I've worked with homeowners to help them refinance their mortgages and it's simply not that easy. Based on my experience, banks are not at all cooperative with homeowners wanting to refinance their mortgages. This includes homeowners with solid credit and steady income. The banks request voluminous amounts of paperwork, often losing it multiple times throughout the process, and interrogate homeowners like they are under investigation for fraud. Many homeowners simply give up because the processes is too cumbersome and humiliating.
Mortgage RE-FI Underwater Homeowners
written by Linda, August 25, 2011 2:10
You are dead wrong about most people with underwater mortgages can re-fi!!! The value of their property will not allow them to re-fi...duh? You have to be 125% Loan to Value...most underwater mortgages are way more than this. They need to raise the Loan to value...at least to 175%.
Banks have purposely lost paperwork for modifications. They are being called on the carpet as I write.
I only hope the taxpayers will see that their Congress person did not care enough for the banks to give something back for the HUGE bailout we are paying for...and you want to see Americans go out and spend money??? #1) Raise wages #2) DEMAND that every mortgage be re-financed #3) Term limits #4)Bring our Troops home to re-build OUR OWN INFRASTRUCTURE...they are paid already #5)Stop Bailing out 'other countries' with OUR TAXPAYER DOLLARS!
Three Quarters of mortage holders are above water
written by Dean, August 25, 2011 2:30

all the data I've seen shows about a quarter of mortgage holders are underwater. This means that three quarters are above water. Furthermore, F&F already allow people who are less than 25 percent underwater to refi. That would seem to constitute evidence that most homeowners can refi. Is there some reason to think something is preventing those who are above water or less than 25 percent underwater from refinancing?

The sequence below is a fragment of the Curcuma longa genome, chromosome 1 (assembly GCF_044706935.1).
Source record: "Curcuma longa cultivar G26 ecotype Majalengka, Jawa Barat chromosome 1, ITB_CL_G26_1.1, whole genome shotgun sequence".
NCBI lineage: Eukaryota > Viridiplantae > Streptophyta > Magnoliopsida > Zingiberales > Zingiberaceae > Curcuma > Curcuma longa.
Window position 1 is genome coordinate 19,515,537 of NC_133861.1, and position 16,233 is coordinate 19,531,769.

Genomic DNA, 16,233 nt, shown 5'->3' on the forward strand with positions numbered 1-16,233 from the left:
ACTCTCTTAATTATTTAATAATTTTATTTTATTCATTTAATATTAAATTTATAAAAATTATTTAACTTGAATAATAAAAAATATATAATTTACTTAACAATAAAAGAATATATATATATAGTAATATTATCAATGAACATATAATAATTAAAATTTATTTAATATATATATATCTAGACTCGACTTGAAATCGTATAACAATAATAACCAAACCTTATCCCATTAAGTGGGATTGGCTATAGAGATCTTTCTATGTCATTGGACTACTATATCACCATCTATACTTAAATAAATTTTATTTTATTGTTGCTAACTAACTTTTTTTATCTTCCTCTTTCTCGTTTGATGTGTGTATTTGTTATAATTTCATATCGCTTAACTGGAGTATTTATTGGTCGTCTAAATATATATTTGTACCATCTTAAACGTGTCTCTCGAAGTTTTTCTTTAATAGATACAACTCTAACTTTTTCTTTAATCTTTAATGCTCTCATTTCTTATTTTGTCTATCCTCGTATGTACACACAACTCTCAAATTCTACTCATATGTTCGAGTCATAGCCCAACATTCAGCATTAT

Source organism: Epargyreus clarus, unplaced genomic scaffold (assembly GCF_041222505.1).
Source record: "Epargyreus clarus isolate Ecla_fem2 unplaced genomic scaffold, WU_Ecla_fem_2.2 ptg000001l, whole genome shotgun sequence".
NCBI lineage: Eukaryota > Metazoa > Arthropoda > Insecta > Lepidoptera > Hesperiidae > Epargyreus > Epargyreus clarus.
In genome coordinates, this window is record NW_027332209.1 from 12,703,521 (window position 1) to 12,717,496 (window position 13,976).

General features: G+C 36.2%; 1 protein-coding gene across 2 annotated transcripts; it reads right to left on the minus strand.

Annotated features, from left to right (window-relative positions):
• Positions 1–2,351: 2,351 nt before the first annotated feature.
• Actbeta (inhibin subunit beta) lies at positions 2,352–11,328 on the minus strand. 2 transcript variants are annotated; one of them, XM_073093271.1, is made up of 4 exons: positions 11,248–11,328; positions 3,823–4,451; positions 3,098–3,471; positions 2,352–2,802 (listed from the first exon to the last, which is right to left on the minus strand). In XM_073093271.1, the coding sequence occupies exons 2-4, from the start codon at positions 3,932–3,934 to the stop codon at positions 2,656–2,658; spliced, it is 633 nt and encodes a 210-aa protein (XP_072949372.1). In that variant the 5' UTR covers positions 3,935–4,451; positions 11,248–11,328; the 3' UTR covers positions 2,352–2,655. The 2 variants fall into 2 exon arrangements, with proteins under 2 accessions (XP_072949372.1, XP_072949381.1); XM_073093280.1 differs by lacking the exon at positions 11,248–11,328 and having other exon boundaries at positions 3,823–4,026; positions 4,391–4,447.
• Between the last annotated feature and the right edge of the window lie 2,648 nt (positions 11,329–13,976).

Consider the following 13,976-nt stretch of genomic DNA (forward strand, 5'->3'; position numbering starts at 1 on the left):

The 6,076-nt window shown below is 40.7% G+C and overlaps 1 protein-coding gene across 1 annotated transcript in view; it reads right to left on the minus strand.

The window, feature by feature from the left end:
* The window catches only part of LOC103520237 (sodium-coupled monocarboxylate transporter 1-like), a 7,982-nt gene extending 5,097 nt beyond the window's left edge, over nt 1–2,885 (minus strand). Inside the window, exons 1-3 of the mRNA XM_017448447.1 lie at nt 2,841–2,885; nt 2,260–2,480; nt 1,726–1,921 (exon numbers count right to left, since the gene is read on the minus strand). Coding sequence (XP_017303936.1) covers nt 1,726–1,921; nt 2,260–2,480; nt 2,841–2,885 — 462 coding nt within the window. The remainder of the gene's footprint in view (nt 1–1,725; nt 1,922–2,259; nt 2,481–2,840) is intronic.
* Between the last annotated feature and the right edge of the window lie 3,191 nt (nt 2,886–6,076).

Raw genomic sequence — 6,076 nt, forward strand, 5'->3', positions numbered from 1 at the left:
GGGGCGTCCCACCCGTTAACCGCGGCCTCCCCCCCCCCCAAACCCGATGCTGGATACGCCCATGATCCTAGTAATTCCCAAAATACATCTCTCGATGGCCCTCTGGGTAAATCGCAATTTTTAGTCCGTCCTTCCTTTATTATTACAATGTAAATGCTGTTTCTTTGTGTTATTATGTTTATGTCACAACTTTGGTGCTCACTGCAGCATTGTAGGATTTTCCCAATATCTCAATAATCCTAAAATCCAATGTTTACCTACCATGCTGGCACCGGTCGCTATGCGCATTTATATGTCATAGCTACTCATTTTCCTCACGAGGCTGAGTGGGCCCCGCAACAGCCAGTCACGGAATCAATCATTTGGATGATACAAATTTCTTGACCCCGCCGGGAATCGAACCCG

written by kharris, August 25, 2011 2:42
OK, first, Dean didn't say that most folks with underwater mortgages can refi. He said most mortgages aren't underwater, so can refi. Bosco pointed out that lots of underwater mortgages can also refi. I would only point out that being underwater is not the only problem in getting a mortgage, and if other qualifying circumstances are relaxed along with the LTV, then it may be that lots more mortgages could be refi'd. All depends on how it's written.

As to Dean's point about one guy's mortgage payment being another guy's income - well yeah, but that sort of misses the point. Some people spend more, some less. If we move money from savers to borrowers, as would happen in a massive refi party, more of that money would be spent. If we have a little old paradox of thrift going on, then moving money from savers to spenders is just what you'd want.
Walk away
written by Alfreda Weiss, August 26, 2011 12:05
On my street in Sacramento we have been underwater for four years. My neighbor's loan required an interest adjustment, but the bank refused, foreclosed and then sold a $400,000 home (top price) for $100,000 probably to a friend. The neighbors said enough. Time to walk away. The banks and their investors will take a hit regardless. Probably the neighbor would have given the bank a better deal than the dump price they got for their foreclosure.

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About Beat the Press

Dean Baker is co-director of the Center for Economic and Policy Research in Washington, D.C. He is the author of several books, his latest being The End of Loser Liberalism: Making Markets Progressive. Read more about Dean.